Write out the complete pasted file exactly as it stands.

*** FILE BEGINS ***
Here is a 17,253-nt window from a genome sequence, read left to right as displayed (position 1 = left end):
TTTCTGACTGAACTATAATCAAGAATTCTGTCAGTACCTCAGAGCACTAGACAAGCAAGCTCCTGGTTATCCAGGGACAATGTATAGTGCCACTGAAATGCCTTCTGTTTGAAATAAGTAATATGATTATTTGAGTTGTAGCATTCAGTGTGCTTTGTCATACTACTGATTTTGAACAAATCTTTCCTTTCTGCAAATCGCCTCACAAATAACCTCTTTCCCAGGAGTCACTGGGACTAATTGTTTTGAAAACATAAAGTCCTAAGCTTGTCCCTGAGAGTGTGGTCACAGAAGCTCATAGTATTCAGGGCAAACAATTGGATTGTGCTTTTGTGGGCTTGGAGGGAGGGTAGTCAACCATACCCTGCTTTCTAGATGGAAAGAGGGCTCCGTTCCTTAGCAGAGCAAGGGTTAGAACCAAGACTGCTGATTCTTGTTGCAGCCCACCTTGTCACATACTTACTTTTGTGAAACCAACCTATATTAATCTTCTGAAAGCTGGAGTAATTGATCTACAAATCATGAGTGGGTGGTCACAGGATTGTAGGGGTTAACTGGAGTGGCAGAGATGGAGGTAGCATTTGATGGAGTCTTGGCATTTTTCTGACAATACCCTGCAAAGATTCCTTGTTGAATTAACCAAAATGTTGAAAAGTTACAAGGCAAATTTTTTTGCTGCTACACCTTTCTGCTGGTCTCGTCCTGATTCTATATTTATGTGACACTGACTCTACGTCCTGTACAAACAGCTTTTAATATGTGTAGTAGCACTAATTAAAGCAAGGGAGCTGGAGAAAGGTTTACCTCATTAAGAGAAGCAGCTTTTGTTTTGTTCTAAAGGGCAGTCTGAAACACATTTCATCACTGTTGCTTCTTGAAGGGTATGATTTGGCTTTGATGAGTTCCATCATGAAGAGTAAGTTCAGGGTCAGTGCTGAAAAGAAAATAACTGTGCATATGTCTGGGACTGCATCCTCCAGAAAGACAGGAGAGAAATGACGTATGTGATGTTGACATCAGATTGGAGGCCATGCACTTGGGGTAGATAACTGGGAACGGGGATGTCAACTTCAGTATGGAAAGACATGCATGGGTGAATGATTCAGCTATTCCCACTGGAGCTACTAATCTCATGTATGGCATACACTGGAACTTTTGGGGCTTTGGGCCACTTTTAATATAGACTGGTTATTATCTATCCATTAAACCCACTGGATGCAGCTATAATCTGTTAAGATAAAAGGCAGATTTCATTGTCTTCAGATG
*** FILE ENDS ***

Here is a 17,253-nt window from a genome sequence, read left to right as displayed (position 1 = left end):
TTTCTGACTGAACTATAATCAAGAATTCTGTCAGTACCTCAGAGCACTAGACAAGCAAGCTCCTGGTTATCCAGGGACAATGTATAGTGCCACTGAAATGCCTTCTGTTTGAAATAAGTAATATGATTATTTGAGTTGTAGCATTCAGTGTGCTTTGTCATACTACTGATTTTGAACAAATCTTTCCTTTCTGCAAATCGCCTCACAAATAACCTCTTTCCCAGGAGTCACTGGGACTAATTGTTTTGAAAACATAAAGTCCTAAGCTTGTCCCTGAGAGTGTGGTCACAGAAGCTCATAGTATTCAGGGCAAACAATTGGATTGTGCTTTTGTGGGCTTGGAGGGAGGGTAGTCAACCATACCCTGCTTTCTAGATGGAAAGAGGGCTCCGTTCCTTAGCAGAGCAAGGGTTAGAACCAAGACTGCTGATTCTTGTTGCAGCCCACCTTGTCACATACTTACTTTTGTGAAACCAACCTATATTAATCTTCTGAAAGCTGGAGTAATTGATCTACAAATCATGAGTGGGTGGTCACAGGATTGTAGGGGTTAACTGGAGTGGCAGAGATGGAGGTAGCATTTGATGGAGTCTTGGCATTTTTCTGACAATACCCTGCAAAGATTCCTTGTTGAATTAACCAAAATGTTGAAAAGTTACAAGGCAAATTTTTTTGCTGCTACACCTTTCTGCTGGTCTCGTCCTGATTCTATATTTATGTGACACTGACTCTACGTCCTGTACAAACAGCTTTTAATATGTGTAGTAGCACTAATTAAAGCAAGGGAGCTGGAGAAAGGTTTACCTCATTAAGAGAAGCAGCTTTTGTTTTGTTCTAAAGGGCAGTCTGAAACACATTTCATCACTGTTGCTTCTTGAAGGGTATGATTTGGCTTTGATGAGTTCCATCATGAAGAGTAAGTTCAGGGTCAGTGCTGAAAAGAAAATAACTGTGCATATGTCTGGGACTGCATCCTCCAGAAAGACAGGAGAGAAATGACGTATGTGATGTTGACATCAGATTGGAGGCCATGCACTTGGGGTAGATAACTGGGAACGGGGATGTCAACTTCAGTATGGAAAGACATGCATGGGTGAATGATTCAGCTATTCCCACTGGAGCTACTAATCTCATGTATGGCATACACTGGAACTTTTGGGGCTTTGGGCCACTTTTAATATAGACTGGTTATTATCTATCCATTAAACCCACTGGATGCAGCTATAATCTGTTAAGATAAAAGGCAGATTTCATTGTCTTCAGATG